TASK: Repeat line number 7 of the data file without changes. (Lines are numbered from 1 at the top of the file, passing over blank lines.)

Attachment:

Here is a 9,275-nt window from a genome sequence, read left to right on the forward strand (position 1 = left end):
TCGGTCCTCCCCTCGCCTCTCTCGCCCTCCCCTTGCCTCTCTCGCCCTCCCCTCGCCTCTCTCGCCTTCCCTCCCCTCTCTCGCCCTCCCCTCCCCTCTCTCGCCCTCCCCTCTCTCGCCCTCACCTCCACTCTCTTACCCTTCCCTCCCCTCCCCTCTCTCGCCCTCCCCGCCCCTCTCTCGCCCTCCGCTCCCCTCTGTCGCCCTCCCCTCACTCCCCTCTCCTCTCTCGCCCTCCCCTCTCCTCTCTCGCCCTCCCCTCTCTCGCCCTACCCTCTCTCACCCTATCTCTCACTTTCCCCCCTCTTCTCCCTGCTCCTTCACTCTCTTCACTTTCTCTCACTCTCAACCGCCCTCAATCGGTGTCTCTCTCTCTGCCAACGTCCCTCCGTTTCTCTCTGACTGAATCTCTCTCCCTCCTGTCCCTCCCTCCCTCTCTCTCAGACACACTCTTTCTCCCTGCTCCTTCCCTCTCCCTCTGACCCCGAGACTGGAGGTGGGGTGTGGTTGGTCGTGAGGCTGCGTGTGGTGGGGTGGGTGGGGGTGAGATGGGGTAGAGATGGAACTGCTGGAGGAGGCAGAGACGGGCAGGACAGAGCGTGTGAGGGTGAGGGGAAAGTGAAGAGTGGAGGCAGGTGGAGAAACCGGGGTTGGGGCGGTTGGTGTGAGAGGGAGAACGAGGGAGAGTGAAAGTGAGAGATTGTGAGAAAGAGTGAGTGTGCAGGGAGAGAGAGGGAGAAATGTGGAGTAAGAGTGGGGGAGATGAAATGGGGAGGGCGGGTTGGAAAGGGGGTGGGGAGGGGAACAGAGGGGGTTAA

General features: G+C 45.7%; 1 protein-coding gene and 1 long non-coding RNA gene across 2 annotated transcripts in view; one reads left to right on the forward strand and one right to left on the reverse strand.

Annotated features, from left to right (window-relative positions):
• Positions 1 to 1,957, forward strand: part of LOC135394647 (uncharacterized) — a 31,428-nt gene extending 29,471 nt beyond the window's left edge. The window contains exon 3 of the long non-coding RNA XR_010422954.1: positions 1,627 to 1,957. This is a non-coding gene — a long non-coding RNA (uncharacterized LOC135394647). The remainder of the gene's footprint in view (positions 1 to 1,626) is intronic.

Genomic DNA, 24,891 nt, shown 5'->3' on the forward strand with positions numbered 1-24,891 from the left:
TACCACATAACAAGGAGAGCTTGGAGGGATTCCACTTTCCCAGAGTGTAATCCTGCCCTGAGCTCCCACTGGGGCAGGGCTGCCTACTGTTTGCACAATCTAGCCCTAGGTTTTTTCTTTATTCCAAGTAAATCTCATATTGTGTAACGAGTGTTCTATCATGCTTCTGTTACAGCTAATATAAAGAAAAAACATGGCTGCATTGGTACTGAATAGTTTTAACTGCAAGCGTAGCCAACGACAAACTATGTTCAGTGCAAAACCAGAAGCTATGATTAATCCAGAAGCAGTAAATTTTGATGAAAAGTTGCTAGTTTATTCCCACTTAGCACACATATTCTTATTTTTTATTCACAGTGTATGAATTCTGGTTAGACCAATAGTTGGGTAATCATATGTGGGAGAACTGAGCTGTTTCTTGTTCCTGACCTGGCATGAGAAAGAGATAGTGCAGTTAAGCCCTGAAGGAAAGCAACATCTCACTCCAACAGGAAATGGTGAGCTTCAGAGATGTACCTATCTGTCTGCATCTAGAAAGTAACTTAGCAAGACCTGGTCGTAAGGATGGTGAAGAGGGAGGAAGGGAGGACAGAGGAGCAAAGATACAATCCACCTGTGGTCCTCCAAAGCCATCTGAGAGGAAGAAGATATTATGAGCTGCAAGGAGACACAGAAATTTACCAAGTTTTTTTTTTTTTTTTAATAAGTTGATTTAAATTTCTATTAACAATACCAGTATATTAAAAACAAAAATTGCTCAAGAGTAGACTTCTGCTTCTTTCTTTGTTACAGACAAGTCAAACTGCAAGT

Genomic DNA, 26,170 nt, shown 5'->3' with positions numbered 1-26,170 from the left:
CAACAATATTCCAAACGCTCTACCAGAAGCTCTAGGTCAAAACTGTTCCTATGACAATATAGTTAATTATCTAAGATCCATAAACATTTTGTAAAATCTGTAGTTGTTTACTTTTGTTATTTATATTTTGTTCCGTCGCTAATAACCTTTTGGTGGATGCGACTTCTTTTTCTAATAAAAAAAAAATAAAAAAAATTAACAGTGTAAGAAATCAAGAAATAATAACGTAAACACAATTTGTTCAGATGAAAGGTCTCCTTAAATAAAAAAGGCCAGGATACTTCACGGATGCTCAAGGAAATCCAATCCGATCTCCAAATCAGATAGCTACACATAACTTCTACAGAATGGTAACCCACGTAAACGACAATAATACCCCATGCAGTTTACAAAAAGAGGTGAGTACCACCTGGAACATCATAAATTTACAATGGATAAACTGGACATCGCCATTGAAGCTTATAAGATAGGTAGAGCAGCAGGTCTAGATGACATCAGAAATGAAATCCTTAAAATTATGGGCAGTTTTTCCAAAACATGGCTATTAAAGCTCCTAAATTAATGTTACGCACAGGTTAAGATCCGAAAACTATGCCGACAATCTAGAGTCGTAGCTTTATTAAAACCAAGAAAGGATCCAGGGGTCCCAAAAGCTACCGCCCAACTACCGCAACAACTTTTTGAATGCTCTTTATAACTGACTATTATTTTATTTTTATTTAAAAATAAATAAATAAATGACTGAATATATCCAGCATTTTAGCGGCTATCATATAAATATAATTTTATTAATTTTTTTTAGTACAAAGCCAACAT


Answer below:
TACCACATAACAAGGAGAGCTTGGAGGGATTCCACTTTCCCAGAGTGTAATCCTGCCCTGAGCTCCCACTGGGGCAGGGCTGCCTACTGTTTGCACAATCTAGCCCTAGGTTTTTTCTTTATTCCAAGTAAATCTCATATTGTGTAACGAGTGTTCTATCATGCTTCTGTTACAGCTAATATAAAGAAAAAACATGGCTGCATTGGTACTGAATAGTTTTAACTGCAAGCGTAGCCAACGACAAACTATGTTCAGTGCAAAACCAGAAGCTATGATTAATCCAGAAGCAGTAAATTTTGATGAAAAGTTGCTAGTTTATTCCCACTTAGCACACATATTCTTATTTTTTATTCACAGTGTATGAATTCTGGTTAGACCAATAGTTGGGTAATCATATGTGGGAGAACTGAGCTGTTTCTTGTTCCTGACCTGGCATGAGAAAGAGATAGTGCAGTTAAGCCCTGAAGGAAAGCAACATCTCACTCCAACAGGAAATGGTGAGCTTCAGAGATGTACCTATCTGTCTGCATCTAGAAAGTAACTTAGCAAGACCTGGTCGTAAGGATGGTGAAGAGGGAGGAAGGGAGGACAGAGGAGCAAAGATACAATCCACCTGTGGTCCTCCAAAGCCATCTGAGAGGAAGAAGATATTATGAGCTGCAAGGAGACACAGAAATTTACCAAGTTTTTTTTTTTTTTTTAATAAGTTGATTTAAATTTCTATTAACAATACCAGTATATTAAAAACAAAAATTGCTCAAGAGTAGACTTCTGCTTCTTTCTTTGTTACAGACAAGTCAAACTGCAAGT